Somnambule - Writing About Music

My Kill Jack’s On ~ Milk Beast’s Lullaby

I’m sorry but My Kill Jack’s On is not a good name (I’m guessing it’s a quote from an obscure martial arts movie or something similar).
Apart from that minor quibble, Milk Beast’s Lullaby (erm, not keen on that title either, though it’s rather more redolent of Captain Beefheart and therefore a tad more attractively unappetising) starts out very promisingly with ‘You Can’t Hide Your Breaks’ (gearing up to make more sense now, which almost proves a little disappointing – lord, lord there’s no pleasing some people). The track proceeds in no uncertain terms to do just that (hide any breaks, that is). The bass isn’t as fat as it might be (is bass ever fat enough?), but it’s not exactly weedy either.

Ooh and then it’s succeeded by ‘Long Live Mono Lake’ and... (cutting to the chase) Boards of Canada anyone? It’s the same hazy wavy analogue sounds, the same minor chords - so similar at times you might expect a lawsuit (or that it really is BoC, but when it goes all slow-mo drum’n’bass-ey halfway through it’s clear it’s not the Scottish brothers themselves - their metier hasn't so far been d'n'b). Nice all the same (do we really need originality all the time?) Makes one wonder why the BoC template is so attractive, so influential (nostalgia for a cocoon-like childhood seen through the filter of the strange years that follow into adulthood is undeniably attractive).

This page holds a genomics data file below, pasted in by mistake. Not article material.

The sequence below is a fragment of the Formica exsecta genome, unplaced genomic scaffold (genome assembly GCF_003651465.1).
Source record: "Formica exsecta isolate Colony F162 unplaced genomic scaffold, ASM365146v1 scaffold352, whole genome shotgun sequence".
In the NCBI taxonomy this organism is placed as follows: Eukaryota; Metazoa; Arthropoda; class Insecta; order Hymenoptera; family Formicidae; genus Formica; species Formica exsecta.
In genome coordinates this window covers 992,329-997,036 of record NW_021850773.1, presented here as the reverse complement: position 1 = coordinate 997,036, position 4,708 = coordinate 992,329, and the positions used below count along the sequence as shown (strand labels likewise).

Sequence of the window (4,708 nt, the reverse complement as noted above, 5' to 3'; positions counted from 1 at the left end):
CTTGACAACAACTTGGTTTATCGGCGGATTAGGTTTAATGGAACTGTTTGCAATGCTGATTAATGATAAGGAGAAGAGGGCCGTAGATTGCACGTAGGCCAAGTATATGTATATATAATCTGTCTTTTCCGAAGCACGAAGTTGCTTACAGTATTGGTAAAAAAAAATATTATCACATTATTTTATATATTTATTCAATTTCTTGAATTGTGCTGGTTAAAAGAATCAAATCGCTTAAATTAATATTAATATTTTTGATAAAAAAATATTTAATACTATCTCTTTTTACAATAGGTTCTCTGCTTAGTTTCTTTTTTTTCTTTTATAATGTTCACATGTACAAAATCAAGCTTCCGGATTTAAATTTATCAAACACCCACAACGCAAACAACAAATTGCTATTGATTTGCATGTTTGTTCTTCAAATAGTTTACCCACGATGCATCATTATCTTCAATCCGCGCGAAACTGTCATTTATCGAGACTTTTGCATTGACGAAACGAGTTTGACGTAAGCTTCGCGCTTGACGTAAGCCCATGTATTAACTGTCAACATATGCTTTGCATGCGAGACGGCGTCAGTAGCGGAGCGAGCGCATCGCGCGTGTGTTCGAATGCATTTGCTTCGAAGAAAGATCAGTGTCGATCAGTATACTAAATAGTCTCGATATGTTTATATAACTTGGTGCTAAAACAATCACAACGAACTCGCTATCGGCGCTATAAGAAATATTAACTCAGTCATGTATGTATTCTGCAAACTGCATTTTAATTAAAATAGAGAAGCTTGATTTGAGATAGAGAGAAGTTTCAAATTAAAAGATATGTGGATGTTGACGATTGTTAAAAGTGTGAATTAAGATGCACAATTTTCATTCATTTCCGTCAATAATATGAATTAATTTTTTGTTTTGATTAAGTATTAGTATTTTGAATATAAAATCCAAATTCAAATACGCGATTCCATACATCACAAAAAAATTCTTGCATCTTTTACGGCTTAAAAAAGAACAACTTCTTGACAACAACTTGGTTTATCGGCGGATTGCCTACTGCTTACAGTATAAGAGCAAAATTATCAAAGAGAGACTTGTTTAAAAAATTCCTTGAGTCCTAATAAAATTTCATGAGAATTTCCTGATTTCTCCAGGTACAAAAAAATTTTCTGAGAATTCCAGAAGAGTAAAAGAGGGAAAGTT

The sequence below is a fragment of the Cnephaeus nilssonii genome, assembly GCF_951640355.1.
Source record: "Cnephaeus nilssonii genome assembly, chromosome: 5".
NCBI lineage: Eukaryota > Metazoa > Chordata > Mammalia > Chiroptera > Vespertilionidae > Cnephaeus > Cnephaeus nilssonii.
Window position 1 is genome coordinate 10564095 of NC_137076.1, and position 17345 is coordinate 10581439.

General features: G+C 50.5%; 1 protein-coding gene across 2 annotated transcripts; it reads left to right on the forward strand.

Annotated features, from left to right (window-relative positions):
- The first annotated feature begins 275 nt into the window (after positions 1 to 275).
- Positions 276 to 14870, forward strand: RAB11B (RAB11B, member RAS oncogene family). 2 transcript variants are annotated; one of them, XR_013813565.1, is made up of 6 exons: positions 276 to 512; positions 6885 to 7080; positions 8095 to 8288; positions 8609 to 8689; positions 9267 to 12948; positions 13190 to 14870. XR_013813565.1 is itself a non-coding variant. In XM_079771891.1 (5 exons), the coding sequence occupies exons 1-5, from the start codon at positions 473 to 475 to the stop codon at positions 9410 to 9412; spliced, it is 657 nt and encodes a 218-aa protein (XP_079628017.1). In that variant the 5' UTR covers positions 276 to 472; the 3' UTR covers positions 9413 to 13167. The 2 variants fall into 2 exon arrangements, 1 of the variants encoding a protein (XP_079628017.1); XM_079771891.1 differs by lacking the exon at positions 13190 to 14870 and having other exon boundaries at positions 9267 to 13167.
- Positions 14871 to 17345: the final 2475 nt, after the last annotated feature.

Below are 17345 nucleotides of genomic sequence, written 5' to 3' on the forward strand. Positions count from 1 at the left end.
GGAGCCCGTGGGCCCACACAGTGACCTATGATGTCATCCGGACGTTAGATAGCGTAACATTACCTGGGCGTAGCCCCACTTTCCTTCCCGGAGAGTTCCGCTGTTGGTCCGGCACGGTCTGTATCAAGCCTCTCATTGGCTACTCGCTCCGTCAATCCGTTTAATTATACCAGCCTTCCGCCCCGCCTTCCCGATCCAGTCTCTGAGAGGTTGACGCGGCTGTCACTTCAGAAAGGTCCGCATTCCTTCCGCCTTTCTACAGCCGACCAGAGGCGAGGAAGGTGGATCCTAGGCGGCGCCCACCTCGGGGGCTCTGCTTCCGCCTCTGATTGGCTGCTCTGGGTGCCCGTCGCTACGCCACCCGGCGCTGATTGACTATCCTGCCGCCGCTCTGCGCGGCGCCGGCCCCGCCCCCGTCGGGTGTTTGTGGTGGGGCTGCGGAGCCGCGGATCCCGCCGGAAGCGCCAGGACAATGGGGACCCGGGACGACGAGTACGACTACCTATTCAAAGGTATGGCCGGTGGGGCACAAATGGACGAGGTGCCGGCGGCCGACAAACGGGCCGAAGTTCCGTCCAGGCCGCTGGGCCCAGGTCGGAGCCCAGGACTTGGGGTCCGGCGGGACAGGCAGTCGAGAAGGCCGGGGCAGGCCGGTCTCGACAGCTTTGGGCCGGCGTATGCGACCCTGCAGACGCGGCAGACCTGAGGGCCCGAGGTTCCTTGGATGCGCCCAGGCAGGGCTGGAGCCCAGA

‘Runciter’s Coin’ (Glen Runciter – protagonist of Philip K. Dick’s 1969 novel Ubik) returns to the breaks in pleasing fashion. The remainder of the album offers a number of other tweaks to the flavours already enumerated (while the alternation of fast and slow breaks continues).

Milk Beast’s Lullaby is one for impatient Boards Of Canada fans who don't want a straight copy (and who knows - maybe it really is Eion and Sandison in disguise... ...(but then I read the cover and the liner notes' reference to mom and dad make me think otherwise). Whatever your thoughts about originality this is an enjoyable listen.
Colin Buttimer
August 2004
Published by Absorb